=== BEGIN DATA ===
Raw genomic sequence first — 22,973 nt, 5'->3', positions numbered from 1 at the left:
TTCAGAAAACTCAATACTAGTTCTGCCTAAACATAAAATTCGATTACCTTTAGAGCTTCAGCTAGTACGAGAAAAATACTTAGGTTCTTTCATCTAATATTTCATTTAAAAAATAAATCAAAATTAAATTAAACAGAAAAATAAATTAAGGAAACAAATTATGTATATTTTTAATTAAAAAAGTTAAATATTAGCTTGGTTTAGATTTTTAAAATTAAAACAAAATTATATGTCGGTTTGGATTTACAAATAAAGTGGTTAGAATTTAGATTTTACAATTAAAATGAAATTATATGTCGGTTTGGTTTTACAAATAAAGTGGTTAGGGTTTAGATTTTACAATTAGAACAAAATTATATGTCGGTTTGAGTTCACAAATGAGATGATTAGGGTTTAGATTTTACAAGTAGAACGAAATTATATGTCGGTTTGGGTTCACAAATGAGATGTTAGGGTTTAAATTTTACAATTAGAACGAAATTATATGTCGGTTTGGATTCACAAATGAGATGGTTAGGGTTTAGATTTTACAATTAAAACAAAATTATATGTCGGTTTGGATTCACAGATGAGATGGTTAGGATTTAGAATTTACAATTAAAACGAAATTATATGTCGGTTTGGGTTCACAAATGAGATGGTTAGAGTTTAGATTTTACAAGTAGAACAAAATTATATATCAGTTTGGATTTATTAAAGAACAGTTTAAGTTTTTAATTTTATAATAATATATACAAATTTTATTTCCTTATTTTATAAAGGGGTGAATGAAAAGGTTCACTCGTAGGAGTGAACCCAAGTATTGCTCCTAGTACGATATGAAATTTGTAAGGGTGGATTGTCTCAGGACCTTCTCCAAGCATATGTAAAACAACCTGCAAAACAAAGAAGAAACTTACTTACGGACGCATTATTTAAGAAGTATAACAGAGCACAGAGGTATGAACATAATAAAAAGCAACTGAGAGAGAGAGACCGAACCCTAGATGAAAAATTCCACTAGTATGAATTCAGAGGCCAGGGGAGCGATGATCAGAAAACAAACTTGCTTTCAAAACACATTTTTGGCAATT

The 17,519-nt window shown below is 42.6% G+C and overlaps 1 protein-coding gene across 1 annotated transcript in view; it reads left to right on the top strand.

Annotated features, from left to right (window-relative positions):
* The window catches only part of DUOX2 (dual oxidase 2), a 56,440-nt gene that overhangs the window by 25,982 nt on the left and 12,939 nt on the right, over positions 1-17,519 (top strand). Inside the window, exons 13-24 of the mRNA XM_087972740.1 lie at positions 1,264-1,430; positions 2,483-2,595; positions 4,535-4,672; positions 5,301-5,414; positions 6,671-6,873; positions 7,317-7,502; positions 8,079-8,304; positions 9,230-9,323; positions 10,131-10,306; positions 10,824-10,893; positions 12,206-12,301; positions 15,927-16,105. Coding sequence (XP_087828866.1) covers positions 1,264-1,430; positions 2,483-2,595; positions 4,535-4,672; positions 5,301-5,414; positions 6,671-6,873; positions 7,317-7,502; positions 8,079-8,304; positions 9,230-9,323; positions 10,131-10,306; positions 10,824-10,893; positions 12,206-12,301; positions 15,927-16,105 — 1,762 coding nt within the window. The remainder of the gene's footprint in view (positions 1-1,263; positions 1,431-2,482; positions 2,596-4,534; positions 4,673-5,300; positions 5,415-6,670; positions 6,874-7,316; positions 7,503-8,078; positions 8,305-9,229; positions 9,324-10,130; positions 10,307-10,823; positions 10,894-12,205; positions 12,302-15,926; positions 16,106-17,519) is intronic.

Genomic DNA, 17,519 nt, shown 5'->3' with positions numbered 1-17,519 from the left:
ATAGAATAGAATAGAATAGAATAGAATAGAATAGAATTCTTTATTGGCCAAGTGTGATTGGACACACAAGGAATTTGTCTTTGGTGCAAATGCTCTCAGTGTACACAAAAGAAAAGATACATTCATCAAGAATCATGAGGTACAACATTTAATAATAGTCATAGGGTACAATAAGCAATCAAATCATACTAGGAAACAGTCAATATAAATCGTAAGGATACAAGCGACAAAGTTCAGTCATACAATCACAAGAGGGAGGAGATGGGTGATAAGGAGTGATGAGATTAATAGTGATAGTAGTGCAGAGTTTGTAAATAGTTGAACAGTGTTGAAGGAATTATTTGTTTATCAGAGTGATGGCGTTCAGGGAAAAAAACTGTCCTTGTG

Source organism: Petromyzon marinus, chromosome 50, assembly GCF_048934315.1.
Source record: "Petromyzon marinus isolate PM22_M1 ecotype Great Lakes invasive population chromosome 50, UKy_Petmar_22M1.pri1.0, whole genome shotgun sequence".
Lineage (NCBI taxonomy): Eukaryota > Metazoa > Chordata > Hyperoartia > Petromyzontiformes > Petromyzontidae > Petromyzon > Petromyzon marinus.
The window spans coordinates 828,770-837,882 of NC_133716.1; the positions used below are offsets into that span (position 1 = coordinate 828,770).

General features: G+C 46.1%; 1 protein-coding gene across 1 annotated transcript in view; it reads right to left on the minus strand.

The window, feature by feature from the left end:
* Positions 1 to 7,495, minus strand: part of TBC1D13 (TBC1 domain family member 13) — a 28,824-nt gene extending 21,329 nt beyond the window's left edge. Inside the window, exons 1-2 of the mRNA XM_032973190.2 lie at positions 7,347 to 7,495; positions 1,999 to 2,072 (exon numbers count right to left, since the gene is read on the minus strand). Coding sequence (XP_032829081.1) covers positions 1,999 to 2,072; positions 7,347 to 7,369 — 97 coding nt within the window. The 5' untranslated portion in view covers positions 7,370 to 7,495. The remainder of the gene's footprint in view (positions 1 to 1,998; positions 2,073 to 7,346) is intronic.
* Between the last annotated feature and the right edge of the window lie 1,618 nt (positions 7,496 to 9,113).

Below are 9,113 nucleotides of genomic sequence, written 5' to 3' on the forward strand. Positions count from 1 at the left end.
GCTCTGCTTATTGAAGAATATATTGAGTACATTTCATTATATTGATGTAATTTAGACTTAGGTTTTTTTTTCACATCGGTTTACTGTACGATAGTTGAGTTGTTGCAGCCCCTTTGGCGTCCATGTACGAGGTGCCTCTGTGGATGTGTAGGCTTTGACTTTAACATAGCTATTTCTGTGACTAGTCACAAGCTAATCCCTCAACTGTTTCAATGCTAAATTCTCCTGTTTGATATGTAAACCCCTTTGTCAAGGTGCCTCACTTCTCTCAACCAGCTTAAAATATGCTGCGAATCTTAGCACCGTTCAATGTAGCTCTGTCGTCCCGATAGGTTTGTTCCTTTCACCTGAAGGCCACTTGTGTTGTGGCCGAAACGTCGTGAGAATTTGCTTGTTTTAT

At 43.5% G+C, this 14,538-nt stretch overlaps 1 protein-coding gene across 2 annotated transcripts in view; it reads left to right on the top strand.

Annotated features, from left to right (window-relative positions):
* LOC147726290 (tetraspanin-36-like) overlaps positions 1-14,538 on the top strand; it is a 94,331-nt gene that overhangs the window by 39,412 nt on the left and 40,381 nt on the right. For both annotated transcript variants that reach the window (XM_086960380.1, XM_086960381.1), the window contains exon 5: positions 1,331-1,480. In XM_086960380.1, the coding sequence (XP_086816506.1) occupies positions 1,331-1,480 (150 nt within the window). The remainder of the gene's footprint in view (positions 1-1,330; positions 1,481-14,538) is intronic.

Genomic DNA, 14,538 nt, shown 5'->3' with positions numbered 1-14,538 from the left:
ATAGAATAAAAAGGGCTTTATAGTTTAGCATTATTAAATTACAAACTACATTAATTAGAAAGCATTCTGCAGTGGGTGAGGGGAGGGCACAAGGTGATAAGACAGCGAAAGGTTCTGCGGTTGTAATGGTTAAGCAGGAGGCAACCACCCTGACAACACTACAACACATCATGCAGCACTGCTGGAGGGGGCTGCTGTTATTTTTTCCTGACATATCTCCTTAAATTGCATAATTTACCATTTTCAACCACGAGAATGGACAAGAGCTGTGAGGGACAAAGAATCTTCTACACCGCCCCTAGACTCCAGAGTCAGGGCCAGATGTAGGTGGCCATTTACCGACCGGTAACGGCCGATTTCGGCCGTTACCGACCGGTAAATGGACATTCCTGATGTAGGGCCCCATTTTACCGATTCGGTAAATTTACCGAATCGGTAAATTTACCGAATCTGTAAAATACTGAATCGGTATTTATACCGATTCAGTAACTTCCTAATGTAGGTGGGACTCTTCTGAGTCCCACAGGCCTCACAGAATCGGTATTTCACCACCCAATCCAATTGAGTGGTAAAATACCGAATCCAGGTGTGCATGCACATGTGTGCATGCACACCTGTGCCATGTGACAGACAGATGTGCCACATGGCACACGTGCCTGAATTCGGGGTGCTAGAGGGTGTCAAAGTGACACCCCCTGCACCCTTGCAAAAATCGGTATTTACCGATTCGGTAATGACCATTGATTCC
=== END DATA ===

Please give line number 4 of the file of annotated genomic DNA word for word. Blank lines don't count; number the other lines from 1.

Annotated features, from left to right (window-relative positions):